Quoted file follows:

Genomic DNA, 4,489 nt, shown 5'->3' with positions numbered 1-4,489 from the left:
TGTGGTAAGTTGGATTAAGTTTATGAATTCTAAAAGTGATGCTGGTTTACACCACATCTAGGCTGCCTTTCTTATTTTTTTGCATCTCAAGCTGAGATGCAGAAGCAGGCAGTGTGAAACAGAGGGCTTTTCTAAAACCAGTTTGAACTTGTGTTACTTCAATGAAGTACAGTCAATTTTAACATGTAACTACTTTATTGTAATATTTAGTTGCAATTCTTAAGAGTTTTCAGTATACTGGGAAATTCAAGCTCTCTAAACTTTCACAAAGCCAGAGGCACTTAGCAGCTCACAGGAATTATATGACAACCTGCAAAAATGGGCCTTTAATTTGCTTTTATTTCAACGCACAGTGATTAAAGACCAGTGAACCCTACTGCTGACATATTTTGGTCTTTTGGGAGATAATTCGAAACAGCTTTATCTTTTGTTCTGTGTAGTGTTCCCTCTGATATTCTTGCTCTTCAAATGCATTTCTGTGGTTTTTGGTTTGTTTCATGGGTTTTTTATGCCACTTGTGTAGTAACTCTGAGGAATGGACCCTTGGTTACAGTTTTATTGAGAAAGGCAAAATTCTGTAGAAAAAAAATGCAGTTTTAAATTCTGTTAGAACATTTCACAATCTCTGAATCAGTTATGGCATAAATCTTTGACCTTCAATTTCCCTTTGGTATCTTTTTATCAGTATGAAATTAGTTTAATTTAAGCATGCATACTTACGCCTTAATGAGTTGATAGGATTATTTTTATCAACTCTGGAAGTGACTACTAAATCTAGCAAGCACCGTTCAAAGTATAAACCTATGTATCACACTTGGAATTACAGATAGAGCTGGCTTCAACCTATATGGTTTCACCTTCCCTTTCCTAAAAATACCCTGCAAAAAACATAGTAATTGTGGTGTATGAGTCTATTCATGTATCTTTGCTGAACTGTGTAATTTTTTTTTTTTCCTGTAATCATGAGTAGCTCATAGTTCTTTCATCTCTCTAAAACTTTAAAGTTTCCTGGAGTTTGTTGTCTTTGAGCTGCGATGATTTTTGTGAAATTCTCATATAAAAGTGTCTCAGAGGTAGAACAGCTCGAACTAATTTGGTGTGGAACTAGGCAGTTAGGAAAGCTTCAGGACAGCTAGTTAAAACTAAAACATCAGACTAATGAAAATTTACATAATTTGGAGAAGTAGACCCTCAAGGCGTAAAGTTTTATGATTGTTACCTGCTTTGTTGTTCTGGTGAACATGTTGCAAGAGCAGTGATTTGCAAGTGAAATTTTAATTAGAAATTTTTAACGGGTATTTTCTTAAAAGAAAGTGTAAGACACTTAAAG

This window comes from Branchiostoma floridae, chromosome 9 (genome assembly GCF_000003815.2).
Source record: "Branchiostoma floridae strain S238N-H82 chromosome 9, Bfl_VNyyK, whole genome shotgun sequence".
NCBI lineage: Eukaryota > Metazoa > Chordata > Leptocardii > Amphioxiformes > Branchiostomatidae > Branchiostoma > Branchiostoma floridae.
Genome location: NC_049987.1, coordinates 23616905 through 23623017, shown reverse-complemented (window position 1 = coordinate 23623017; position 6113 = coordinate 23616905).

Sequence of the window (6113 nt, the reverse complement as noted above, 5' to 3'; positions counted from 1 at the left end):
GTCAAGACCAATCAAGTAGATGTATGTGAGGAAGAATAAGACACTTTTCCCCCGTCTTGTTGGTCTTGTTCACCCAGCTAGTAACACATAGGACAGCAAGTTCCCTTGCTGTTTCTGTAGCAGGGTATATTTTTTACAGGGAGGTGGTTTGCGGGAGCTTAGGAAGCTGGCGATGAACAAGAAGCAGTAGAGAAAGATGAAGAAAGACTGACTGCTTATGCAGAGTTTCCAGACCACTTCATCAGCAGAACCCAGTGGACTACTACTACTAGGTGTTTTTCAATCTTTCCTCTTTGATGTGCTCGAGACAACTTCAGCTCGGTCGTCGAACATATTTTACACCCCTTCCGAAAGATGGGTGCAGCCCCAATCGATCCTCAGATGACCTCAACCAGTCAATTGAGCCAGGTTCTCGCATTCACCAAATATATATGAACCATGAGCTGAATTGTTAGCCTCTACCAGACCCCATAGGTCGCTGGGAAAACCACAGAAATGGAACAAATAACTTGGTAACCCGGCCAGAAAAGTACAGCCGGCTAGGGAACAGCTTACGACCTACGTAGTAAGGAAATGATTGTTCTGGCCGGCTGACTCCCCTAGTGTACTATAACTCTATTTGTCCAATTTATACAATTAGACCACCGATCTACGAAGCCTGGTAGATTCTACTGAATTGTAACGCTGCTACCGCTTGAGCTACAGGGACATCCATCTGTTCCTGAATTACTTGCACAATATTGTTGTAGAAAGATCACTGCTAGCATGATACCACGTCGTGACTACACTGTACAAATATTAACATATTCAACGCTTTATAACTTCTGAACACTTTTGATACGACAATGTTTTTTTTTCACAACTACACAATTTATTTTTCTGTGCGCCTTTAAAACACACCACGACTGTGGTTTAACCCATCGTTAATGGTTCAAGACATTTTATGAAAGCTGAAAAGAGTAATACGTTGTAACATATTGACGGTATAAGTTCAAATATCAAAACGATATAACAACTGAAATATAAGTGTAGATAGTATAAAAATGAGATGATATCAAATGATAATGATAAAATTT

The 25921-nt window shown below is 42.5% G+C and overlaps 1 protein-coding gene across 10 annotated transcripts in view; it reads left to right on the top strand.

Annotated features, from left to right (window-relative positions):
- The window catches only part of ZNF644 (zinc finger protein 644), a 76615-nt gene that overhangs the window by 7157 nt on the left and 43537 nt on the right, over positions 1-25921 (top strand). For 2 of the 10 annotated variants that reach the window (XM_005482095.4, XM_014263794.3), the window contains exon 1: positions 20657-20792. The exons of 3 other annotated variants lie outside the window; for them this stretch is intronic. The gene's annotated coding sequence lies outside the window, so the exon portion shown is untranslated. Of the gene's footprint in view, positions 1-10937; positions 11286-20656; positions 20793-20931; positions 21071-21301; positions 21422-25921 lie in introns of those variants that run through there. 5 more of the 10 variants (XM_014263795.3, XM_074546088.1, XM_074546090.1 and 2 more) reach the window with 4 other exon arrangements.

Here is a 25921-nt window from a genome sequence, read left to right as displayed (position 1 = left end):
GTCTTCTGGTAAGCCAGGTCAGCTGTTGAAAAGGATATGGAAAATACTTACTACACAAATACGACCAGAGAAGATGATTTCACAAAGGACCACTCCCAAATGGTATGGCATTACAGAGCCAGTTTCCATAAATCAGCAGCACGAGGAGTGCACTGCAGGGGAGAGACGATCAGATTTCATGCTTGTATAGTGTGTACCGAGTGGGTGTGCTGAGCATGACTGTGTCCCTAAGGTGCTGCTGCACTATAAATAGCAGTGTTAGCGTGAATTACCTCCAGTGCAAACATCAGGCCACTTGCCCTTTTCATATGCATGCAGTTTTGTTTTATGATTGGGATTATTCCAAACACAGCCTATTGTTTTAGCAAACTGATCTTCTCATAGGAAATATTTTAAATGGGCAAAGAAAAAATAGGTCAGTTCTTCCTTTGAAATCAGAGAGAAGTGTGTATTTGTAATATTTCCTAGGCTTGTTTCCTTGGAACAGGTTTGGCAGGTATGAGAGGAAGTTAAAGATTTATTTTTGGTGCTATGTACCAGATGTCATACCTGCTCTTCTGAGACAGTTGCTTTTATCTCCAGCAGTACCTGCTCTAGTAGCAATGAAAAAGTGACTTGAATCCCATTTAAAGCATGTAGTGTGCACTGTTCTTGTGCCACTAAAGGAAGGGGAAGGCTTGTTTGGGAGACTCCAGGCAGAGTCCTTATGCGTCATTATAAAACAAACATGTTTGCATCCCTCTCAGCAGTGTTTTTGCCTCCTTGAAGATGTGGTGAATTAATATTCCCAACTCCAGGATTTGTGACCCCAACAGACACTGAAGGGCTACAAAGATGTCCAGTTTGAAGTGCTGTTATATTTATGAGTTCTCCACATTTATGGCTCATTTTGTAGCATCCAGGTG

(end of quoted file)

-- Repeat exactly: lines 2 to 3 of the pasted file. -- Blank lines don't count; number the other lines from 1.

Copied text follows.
TGTGGTAAGTTGGATTAAGTTTATGAATTCTAAAAGTGATGCTGGTTTACACCACATCTAGGCTGCCTTTCTTATTTTTTTGCATCTCAAGCTGAGATGCAGAAGCAGGCAGTGTGAAACAGAGGGCTTTTCTAAAACCAGTTTGAACTTGTGTTACTTCAATGAAGTACAGTCAATTTTAACATGTAACTACTTTATTGTAATATTTAGTTGCAATTCTTAAGAGTTTTCAGTATACTGGGAAATTCAAGCTCTCTAAACTTTCACAAAGCCAGAGGCACTTAGCAGCTCACAGGAATTATATGACAACCTGCAAAAATGGGCCTTTAATTTGCTTTTATTTCAACGCACAGTGATTAAAGACCAGTGAACCCTACTGCTGACATATTTTGGTCTTTTGGGAGATAATTCGAAACAGCTTTATCTTTTGTTCTGTGTAGTGTTCCCTCTGATATTCTTGCTCTTCAAATGCATTTCTGTGGTTTTTGGTTTGTTTCATGGGTTTTTTATGCCACTTGTGTAGTAACTCTGAGGAATGGACCCTTGGTTACAGTTTTATTGAGAAAGGCAAAATTCTGTAGAAAAAAAATGCAGTTTTAAATTCTGTTAGAACATTTCACAATCTCTGAATCAGTTATGGCATAAATCTTTGACCTTCAATTTCCCTTTGGTATCTTTTTATCAGTATGAAATTAGTTTAATTTAAGCATGCATACTTACGCCTTAATGAGTTGATAGGATTATTTTTATCAACTCTGGAAGTGACTACTAAATCTAGCAAGCACCGTTCAAAGTATAAACCTATGTATCACACTTGGAATTACAGATAGAGCTGGCTTCAACCTATATGGTTTCACCTTCCCTTTCCTAAAAATACCCTGCAAAAAACATAGTAATTGTGGTGTATGAGTCTATTCATGTATCTTTGCTGAACTGTGTAATTTTTTTTTTTTCCTGTAATCATGAGTAGCTCATAGTTCTTTCATCTCTCTAAAACTTTAAAGTTTCCTGGAGTTTGTTGTCTTTGAGCTGCGATGATTTTTGTGAAATTCTCATATAAAAGTGTCTCAGAGGTAGAACAGCTCGAACTAATTTGGTGTGGAACTAGGCAGTTAGGAAAGCTTCAGGACAGCTAGTTAAAACTAAAACATCAGACTAATGAAAATTTACATAATTTGGAGAAGTAGACCCTCAAGGCGTAAAGTTTTATGATTGTTACCTGCTTTGTTGTTCTGGTGAACATGTTGCAAGAGCAGTGATTTGCAAGTGAAATTTTAATTAGAAATTTTTAACGGGTATTTTCTTAAAAGAAAGTGTAAGACACTTAAAG

This window comes from Branchiostoma floridae, chromosome 9 (genome assembly GCF_000003815.2).